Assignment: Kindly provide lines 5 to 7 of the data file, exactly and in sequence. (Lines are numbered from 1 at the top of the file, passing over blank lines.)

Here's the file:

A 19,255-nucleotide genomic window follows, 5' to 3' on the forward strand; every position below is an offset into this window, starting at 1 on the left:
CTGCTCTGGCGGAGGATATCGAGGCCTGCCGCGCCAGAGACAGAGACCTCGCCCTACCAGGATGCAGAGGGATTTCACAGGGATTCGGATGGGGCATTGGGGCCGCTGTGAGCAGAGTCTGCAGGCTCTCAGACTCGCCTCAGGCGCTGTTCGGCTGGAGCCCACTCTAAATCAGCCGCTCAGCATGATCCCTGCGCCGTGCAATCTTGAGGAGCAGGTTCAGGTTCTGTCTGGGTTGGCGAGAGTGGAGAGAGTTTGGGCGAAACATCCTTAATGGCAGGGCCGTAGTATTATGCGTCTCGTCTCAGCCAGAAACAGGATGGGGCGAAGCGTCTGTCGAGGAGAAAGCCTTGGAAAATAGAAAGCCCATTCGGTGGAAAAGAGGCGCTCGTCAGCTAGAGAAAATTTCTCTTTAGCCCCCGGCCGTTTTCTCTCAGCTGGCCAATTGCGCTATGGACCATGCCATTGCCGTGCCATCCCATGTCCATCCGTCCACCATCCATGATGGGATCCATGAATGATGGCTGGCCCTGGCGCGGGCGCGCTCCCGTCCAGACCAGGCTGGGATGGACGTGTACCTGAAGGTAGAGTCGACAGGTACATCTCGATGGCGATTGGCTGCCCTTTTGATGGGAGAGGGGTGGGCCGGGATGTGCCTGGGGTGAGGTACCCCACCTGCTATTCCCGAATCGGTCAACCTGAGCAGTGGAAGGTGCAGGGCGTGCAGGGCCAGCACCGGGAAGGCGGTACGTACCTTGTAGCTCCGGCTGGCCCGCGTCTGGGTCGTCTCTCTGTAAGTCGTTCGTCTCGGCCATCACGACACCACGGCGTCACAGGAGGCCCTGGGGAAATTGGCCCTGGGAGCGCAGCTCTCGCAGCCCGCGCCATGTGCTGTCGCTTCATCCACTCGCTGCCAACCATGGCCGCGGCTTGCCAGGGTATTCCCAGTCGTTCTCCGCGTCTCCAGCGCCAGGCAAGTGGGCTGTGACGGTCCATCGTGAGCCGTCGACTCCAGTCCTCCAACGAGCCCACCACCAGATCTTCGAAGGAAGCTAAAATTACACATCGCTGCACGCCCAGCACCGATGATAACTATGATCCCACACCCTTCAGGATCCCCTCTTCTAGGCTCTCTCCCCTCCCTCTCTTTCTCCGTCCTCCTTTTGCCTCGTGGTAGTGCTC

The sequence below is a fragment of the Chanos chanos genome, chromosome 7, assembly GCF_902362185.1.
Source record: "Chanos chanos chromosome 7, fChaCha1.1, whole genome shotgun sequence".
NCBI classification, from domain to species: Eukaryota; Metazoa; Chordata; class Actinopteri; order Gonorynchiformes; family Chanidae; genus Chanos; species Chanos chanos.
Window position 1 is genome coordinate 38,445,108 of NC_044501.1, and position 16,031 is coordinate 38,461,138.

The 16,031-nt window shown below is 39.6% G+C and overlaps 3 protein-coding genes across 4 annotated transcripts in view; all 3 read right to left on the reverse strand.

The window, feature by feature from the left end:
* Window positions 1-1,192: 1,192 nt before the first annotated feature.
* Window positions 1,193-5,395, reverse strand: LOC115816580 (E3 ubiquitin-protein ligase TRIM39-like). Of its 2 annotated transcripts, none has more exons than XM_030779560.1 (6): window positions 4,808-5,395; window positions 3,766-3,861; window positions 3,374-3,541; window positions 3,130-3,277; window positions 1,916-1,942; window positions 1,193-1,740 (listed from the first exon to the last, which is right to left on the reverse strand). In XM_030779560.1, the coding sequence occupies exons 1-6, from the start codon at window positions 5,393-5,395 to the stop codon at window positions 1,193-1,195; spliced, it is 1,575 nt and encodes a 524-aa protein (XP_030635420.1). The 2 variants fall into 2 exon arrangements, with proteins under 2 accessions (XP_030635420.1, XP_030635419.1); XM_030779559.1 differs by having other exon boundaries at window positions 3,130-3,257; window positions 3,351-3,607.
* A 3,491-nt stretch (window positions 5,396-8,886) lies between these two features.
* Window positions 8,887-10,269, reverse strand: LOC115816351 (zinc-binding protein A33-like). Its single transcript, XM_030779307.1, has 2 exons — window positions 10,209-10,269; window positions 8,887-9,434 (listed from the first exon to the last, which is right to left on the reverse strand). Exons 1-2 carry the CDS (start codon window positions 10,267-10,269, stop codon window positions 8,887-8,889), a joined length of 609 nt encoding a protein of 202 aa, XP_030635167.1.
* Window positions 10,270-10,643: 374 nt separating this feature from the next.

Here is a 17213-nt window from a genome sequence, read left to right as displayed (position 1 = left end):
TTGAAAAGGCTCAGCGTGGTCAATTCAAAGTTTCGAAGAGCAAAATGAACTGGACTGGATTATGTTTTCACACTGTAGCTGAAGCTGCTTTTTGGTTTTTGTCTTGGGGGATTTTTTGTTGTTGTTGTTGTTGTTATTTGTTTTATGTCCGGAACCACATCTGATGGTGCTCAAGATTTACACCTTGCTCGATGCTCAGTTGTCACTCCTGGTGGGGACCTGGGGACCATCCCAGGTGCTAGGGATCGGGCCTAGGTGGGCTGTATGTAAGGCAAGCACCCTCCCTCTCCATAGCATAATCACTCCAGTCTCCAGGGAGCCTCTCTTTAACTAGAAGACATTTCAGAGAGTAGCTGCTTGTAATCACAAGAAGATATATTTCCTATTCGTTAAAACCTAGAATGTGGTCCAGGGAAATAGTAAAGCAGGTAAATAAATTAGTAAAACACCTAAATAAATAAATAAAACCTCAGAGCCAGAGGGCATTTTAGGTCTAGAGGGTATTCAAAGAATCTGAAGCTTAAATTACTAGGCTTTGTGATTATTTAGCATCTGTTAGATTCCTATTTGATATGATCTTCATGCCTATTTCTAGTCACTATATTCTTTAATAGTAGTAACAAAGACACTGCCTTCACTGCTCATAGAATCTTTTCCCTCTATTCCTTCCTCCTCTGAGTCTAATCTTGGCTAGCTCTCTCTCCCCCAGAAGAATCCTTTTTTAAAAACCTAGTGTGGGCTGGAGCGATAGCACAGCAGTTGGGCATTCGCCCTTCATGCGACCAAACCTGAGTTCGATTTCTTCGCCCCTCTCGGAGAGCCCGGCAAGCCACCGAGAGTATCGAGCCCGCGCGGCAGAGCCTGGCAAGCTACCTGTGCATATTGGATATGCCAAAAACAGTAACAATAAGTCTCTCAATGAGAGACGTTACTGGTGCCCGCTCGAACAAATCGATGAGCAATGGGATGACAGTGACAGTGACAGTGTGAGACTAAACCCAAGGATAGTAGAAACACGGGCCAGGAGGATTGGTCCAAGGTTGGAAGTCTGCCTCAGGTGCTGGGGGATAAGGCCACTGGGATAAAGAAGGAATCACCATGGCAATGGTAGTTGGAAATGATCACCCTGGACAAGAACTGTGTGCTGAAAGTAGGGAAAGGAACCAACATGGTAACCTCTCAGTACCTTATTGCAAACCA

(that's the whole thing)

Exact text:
NCBI classification, from domain to species: Eukaryota; Metazoa; Chordata; class Actinopteri; order Gonorynchiformes; family Chanidae; genus Chanos; species Chanos chanos.
Window position 1 is genome coordinate 38,445,108 of NC_044501.1, and position 16,031 is coordinate 38,461,138.

The 16,031-nt window shown below is 39.6% G+C and overlaps 3 protein-coding genes across 4 annotated transcripts in view; all 3 read right to left on the reverse strand.